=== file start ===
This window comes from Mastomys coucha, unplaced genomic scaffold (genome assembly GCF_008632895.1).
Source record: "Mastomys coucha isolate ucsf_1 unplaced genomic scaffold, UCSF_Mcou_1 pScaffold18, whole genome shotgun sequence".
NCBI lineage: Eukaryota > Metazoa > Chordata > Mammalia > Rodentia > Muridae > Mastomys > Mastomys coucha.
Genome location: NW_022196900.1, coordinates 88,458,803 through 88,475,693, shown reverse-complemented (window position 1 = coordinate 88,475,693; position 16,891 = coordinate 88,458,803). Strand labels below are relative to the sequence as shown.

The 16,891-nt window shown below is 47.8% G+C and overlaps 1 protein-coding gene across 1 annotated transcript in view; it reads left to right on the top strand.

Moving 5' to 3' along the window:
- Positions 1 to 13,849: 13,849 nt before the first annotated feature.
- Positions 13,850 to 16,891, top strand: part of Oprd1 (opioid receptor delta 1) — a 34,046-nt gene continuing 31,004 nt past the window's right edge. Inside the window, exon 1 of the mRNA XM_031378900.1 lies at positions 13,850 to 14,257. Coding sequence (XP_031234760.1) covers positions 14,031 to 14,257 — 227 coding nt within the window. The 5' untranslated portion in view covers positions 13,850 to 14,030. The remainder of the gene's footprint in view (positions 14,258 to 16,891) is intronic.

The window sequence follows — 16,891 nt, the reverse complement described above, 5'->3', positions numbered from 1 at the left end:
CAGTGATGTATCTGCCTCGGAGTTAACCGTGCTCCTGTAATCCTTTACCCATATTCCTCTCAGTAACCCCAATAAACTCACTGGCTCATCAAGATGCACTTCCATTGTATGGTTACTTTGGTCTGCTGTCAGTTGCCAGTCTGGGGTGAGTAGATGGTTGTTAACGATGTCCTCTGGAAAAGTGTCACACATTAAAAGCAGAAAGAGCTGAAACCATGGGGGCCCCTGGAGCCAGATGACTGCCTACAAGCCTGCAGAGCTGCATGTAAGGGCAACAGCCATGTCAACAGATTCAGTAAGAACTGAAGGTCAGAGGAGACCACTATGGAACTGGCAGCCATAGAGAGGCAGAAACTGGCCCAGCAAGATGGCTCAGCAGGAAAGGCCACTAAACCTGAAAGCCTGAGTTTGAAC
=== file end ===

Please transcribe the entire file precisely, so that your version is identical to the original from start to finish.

This window comes from Mastomys coucha, unplaced genomic scaffold (genome assembly GCF_008632895.1).
Source record: "Mastomys coucha isolate ucsf_1 unplaced genomic scaffold, UCSF_Mcou_1 pScaffold18, whole genome shotgun sequence".
NCBI lineage: Eukaryota > Metazoa > Chordata > Mammalia > Rodentia > Muridae > Mastomys > Mastomys coucha.
Genome location: NW_022196900.1, coordinates 88,458,803 through 88,475,693, shown reverse-complemented (window position 1 = coordinate 88,475,693; position 16,891 = coordinate 88,458,803). Strand labels below are relative to the sequence as shown.

The 16,891-nt window shown below is 47.8% G+C and overlaps 1 protein-coding gene across 1 annotated transcript in view; it reads left to right on the top strand.

Moving 5' to 3' along the window:
- Positions 1 to 13,849: 13,849 nt before the first annotated feature.
- Positions 13,850 to 16,891, top strand: part of Oprd1 (opioid receptor delta 1) — a 34,046-nt gene continuing 31,004 nt past the window's right edge. Inside the window, exon 1 of the mRNA XM_031378900.1 lies at positions 13,850 to 14,257. Coding sequence (XP_031234760.1) covers positions 14,031 to 14,257 — 227 coding nt within the window. The 5' untranslated portion in view covers positions 13,850 to 14,030. The remainder of the gene's footprint in view (positions 14,258 to 16,891) is intronic.

The window sequence follows — 16,891 nt, the reverse complement described above, 5'->3', positions numbered from 1 at the left end:
CAGTGATGTATCTGCCTCGGAGTTAACCGTGCTCCTGTAATCCTTTACCCATATTCCTCTCAGTAACCCCAATAAACTCACTGGCTCATCAAGATGCACTTCCATTGTATGGTTACTTTGGTCTGCTGTCAGTTGCCAGTCTGGGGTGAGTAGATGGTTGTTAACGATGTCCTCTGGAAAAGTGTCACACATTAAAAGCAGAAAGAGCTGAAACCATGGGGGCCCCTGGAGCCAGATGACTGCCTACAAGCCTGCAGAGCTGCATGTAAGGGCAACAGCCATGTCAACAGATTCAGTAAGAACTGAAGGTCAGAGGAGACCACTATGGAACTGGCAGCCATAGAGAGGCAGAAACTGGCCCAGCAAGATGGCTCAGCAGGAAAGGCCACTAAACCTGAAAGCCTGAGTTTGAAC